Pro-military protesters want to dissolve the transitional cabinet, a move decried as a coup by pro-democracy protesters.
Security forces in Sudan have arrested Prime Minister Abdalla Hamdok and several other members of the country’s civilian leadership, the information ministry said, as a military officer dissolved the transitional government.
Abdel Fattah al-Burhan, a general who headed the Sovereign Council, a power-sharing ruling body, announced a state of emergency across the country and dissolved the council and the transitional government.
Hamdok was arrested and moved to an undisclosed location after refusing to issue a statement in support of the coup, said the information ministry, still apparently under the control of Hamdok’s supporters.
The arrests on Monday prompted thousands of people to take to the streets in the capital, Khartoum, to demand the release of the political leaders amid reports of clashes and gunfire.
Soldiers were stationed on the streets of Khartoum and restricted civilians’ movements, as protesters opposed to the military takeover carried the national flag and burned tyres across the city.
Footage broadcast by the Al Jazeera Mubasher television channel showed protesters moving past barricades and entering the street surrounding military headquarters in Khartoum.
The footage also showed soldiers standing by as protesters passed them and marched down the street.
The Central Committee of Sudanese Doctors reported at least 12 people were wounded in clashes and the information ministry said that protesters faced gunfire near the military headquarters.
Family sources told Al Jazeera the other civilian officials taken into custody include Industry Minister Ibrahim al-Sheikh, and the governor of Khartoum, Ayman Khalid.
The men were taken from their homes before dawn, said al-Sheikh’s daughter and Khalid’s wife.
Information Minister Hamza Baloul, media adviser to the prime minister, Faisal Mohammed Saleh, and the spokesman for Sudan’s ruling sovereign council, Mohammed al-Fiky Suliman, were also arrested, officials told The Associated Press news agency.
Sudan has been on edge since a failed coup plot last month unleashed bitter recriminations between military and civilian groups meant to be sharing power following the toppling of the country’s longtime leader Omar al-Bashir.
Al-Bashir was toppled after months of street protests in 2019, and a political transition agreed upon after his removal was meant to lead to elections by the end of 2023.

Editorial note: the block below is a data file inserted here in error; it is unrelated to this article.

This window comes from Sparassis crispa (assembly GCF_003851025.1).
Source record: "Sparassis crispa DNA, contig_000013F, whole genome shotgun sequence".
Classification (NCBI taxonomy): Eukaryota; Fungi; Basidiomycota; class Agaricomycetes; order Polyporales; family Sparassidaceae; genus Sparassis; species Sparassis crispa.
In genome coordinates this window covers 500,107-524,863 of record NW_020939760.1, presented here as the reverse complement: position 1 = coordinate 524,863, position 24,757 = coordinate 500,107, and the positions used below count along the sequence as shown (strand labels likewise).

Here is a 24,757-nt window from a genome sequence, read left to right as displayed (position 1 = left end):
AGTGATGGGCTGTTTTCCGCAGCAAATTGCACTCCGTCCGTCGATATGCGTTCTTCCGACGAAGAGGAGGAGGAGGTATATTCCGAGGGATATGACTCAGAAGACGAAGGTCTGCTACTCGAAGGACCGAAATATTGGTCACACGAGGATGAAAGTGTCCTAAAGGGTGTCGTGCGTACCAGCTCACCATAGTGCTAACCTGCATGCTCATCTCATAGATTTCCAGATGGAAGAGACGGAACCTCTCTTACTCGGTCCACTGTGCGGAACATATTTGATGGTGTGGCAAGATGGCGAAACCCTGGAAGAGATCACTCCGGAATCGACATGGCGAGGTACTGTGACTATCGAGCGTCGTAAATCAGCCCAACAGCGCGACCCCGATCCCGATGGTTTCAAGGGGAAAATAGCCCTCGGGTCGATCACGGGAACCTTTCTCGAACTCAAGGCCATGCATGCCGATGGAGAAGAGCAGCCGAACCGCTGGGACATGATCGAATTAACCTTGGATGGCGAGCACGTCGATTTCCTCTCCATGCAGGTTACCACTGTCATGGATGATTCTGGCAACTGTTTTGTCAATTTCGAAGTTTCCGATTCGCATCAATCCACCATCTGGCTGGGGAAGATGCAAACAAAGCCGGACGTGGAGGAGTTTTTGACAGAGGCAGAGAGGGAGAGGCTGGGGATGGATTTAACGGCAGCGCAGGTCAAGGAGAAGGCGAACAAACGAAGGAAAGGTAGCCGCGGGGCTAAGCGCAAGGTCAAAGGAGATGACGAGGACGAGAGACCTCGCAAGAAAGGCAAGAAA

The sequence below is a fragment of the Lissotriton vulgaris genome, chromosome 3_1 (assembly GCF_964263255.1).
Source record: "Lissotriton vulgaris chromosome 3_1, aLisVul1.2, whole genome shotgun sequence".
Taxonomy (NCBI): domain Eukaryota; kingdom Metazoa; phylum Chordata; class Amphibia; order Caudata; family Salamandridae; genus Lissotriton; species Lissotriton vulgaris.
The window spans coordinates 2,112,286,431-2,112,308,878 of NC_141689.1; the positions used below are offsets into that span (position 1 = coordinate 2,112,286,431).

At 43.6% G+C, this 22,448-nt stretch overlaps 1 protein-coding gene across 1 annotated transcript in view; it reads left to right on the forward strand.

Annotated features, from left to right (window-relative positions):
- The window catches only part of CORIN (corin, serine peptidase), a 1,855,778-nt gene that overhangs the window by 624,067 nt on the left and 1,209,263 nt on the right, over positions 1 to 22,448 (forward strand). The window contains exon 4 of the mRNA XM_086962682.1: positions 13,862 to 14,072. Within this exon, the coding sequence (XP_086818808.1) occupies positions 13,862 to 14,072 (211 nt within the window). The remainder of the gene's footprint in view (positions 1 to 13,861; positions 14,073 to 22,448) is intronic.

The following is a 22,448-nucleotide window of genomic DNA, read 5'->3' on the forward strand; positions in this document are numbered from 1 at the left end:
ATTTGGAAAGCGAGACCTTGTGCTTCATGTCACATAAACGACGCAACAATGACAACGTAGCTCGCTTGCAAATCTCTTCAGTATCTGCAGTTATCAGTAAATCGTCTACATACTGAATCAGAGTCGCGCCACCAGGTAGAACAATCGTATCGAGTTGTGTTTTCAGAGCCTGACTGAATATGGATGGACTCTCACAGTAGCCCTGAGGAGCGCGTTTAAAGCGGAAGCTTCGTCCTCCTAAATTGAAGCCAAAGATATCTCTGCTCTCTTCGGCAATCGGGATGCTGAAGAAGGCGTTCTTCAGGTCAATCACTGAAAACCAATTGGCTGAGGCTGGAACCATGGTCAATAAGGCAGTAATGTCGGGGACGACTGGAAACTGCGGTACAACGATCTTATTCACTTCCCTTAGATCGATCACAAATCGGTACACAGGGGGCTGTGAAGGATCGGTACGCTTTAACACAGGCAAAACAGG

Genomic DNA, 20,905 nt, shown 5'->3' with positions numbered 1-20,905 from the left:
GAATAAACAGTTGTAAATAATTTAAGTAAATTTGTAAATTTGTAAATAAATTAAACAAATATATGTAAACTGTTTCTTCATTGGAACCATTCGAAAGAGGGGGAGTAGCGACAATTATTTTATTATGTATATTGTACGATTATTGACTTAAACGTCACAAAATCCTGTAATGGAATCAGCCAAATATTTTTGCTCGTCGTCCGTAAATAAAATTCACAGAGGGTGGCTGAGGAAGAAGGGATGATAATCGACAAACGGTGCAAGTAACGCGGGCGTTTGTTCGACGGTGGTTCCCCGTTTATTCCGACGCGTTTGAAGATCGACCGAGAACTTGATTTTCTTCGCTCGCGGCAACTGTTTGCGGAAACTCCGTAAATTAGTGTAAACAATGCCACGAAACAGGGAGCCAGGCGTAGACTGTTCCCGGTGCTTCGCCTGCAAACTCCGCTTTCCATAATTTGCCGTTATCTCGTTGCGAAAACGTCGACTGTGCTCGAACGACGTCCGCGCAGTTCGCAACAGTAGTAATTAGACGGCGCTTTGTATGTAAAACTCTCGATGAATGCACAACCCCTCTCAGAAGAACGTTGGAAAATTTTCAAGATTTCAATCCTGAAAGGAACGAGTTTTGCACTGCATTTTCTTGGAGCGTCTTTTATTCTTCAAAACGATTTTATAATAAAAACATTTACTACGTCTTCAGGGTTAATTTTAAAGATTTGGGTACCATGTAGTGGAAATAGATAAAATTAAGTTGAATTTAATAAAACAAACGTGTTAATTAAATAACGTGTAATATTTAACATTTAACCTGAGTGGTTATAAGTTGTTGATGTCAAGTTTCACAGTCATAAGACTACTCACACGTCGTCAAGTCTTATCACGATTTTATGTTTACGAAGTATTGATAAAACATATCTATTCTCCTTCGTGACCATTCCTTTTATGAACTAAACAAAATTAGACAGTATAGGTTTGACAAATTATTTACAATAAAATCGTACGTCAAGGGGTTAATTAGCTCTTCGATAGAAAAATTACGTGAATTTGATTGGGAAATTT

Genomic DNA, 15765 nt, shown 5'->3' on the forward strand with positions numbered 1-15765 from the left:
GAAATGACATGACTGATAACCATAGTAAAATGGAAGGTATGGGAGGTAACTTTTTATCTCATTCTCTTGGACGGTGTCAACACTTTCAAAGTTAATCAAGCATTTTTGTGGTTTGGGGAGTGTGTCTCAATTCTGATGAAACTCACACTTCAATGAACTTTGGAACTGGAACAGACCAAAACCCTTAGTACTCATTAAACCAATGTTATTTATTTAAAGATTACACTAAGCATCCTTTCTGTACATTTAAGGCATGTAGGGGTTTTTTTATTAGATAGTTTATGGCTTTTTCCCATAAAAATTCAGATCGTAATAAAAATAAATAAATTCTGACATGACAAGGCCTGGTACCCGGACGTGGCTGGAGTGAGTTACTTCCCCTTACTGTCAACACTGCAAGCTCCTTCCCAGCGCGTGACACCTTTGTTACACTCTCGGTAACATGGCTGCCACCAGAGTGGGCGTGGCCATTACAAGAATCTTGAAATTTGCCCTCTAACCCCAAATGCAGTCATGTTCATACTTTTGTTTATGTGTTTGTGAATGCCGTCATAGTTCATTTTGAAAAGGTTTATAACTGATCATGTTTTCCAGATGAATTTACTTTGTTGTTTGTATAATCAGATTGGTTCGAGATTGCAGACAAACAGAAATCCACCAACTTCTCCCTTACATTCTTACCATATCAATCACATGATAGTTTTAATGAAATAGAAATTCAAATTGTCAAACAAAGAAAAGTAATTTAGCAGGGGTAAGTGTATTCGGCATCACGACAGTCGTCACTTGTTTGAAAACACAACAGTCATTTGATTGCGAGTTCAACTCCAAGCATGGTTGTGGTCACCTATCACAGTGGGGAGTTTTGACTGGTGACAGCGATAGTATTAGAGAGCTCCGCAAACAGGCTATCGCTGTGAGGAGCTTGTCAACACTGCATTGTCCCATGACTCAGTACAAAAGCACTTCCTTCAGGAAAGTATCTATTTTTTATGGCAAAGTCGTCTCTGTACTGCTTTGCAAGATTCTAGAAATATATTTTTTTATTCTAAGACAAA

Al Jazeera’s Hiba Morgan, reporting from Khartoum, said “telecommunications access has been restricted” in the country “so it’s very hard to communicate with people here”.
“The military has also blocked all roads and bridges leading into Khartoum city. We’ve seen soldiers blocking access and they are telling us these are the orders they got. They are saying access to Khartoum city is to be restricted, and this is raising concern because that’s where the government institutions are, that’s where the presidential palace and the prime minister’s offices are located.”
⚠️ Confirmed: Internet disrupted in #Sudan amid reports of military coup and detention of Prime Minister; real-time network data show national connectivity at 34% of ordinary levels; incident ongoing 📉
— NetBlocks (@netblocks) October 25, 2021
The Sudanese Professionals Association (SPA), the country’s main pro-democratic political group, described the military’s moves as an apparent military coup and called on the public to take to the streets.
“We urge the masses to go out on the streets and occupy them, close all roads with barricades, stage a general labour strike, and not to cooperate with the putschists and use civil disobedience to confront them,” the SPA said in a statement.
Last week, tens of thousands of Sudanese marched in several cities to back the full transfer of power to civilians, and to counter a rival days-long sit-in outside the presidential palace in Khartoum demanding a return to “military rule”.
Hamdok has previously described the splits in the interim government as the “worst and most dangerous crisis” facing Sudan’s transition.